Comparing Rappaccini's Daughter and the Movie, (Film) The Truman Show
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Rappaccini's Daughter and the Movie, (Film) The Truman Show
There are stunning parallels between Nathaniel Hawthorne's "Rappaccini's Daughter" and the film The Truman Show in terms of character, action, and structure.
The basic premise of the two plots is the same. Both stories deal with the capture of a young person who is to be groomed to live in a private, controlled environment to make them happy, but where they are never able to leave.
In "Rappaccini's Daughter," this role is fulfilled by Beatrice, whose father creates her own personal Edenic garden, from which she can never escape. In The Truman Show, this is Truman's role. A corporation adopts him before he is born, televises his birth, and televises his entire life. He literally lives in a bubble, designed especially for the show featuring him.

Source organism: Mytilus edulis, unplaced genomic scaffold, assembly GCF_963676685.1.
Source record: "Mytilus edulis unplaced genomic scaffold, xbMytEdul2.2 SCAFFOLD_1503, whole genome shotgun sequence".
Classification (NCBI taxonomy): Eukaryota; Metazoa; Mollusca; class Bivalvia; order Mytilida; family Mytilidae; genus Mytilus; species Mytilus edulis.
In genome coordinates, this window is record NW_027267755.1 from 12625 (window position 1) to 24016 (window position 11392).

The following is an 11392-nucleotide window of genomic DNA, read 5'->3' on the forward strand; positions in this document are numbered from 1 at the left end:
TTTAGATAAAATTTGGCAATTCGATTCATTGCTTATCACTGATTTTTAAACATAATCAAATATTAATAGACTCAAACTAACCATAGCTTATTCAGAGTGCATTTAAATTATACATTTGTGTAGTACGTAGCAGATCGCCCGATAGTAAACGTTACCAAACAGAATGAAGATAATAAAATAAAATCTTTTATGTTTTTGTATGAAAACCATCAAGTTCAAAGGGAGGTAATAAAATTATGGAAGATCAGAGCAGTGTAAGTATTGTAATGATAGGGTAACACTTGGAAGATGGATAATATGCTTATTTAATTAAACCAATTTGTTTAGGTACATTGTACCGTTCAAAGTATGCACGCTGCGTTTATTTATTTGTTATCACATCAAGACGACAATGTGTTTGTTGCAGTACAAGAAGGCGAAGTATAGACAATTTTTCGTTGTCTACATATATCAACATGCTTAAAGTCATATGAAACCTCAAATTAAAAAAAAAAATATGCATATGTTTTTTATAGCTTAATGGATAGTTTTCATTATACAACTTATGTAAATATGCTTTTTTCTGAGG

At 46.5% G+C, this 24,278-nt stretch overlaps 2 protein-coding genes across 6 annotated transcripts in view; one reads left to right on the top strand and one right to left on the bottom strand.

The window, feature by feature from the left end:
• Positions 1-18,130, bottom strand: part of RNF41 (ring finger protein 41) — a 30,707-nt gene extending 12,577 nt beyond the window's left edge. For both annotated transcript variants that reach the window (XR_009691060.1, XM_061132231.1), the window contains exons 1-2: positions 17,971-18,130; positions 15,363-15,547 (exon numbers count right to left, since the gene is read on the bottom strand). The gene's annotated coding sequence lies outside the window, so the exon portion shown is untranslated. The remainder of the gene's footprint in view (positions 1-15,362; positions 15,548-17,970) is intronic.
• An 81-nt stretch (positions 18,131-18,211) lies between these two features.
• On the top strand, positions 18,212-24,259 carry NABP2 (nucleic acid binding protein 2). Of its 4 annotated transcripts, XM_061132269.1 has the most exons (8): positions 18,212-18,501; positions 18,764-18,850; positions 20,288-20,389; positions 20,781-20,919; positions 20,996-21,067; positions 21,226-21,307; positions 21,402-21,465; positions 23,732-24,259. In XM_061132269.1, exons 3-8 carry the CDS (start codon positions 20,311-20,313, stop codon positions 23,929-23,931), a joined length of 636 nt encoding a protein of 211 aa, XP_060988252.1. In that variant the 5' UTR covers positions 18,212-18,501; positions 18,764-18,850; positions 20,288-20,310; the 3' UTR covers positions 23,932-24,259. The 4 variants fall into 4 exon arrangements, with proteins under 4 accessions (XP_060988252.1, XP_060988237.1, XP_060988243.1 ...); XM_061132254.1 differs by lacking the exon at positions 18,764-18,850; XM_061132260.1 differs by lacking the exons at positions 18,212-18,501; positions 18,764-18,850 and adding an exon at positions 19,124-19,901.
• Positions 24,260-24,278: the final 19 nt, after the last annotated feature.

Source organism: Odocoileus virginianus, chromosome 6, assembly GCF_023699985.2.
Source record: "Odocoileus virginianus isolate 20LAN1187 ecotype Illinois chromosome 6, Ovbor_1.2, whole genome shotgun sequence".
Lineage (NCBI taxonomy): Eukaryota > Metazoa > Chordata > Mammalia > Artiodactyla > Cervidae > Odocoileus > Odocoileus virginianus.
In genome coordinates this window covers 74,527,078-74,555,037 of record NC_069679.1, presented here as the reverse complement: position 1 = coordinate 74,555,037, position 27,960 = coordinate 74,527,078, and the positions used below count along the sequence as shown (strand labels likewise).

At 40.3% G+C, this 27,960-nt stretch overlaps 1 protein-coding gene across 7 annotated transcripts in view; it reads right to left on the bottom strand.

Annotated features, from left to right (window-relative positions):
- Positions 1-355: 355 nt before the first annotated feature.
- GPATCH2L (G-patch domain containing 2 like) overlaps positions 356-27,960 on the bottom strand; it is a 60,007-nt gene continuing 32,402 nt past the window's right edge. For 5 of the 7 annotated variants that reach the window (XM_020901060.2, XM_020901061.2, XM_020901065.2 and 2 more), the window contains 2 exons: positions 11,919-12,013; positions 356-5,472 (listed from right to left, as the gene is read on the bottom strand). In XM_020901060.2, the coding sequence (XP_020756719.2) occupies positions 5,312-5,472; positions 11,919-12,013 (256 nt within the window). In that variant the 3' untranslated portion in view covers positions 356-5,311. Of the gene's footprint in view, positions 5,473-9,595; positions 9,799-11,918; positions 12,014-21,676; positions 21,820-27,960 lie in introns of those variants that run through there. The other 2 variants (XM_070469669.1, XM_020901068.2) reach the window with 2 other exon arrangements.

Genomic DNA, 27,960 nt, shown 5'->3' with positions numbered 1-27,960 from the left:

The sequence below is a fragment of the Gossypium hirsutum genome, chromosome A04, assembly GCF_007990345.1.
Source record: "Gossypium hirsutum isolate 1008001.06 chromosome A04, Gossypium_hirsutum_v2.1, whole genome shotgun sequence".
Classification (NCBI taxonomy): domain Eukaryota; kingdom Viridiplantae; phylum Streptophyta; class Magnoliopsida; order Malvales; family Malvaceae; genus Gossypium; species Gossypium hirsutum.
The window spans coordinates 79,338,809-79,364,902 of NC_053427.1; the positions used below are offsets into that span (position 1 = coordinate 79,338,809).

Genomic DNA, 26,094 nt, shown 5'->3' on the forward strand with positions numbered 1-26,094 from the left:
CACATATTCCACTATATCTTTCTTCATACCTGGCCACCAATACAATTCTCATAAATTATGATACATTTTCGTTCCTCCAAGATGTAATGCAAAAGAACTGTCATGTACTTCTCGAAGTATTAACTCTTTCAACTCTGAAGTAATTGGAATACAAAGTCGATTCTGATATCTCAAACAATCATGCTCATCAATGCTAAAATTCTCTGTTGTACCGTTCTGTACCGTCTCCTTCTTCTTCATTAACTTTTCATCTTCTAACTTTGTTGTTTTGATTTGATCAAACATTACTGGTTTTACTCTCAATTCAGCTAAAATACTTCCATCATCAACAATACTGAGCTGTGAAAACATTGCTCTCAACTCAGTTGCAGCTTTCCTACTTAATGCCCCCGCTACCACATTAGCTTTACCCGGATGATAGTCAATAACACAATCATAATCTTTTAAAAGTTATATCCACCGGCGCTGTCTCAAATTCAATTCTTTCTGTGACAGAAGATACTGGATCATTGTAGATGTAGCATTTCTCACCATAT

Both stories feature a father figure who creates the action and attempts to play God.
Both The Truman Show and "Rappaccini's Daughter" have the same general plot structure. At the start of the action, the little world created for the main character is portrayed as a perfect place without drawbacks. In Truman's town, everything works well, like clockwork, and everyone is happy. Everything is ideal. Rappaccini's garden is a beautiful place, where all of the flowers are harmonious and the Beatrice is very happy. Giovanni is enchanted by the garden; he feels that Beatrice and her garden are perfect.
This initial stage is followed by a realization of loneliness. Truman reaches out to the girl at college whom he sees at events, but with whom he is never able to speak because, subconsciously, he realizes that she is more substantive, and as we — the omniscient viewer — learn, she is a window to the reality. Truman longs for reality, although he does not know it. He only knows that he is not totally happy in "paradise." She is a
contrast to the girl he is supposed to, and does marry, because the girl is as real as his wife is fabricated. Truman subconsciously recognises this.
Beatrice recognizes on a conscious level that she really does like human company, after many years of depravation of it.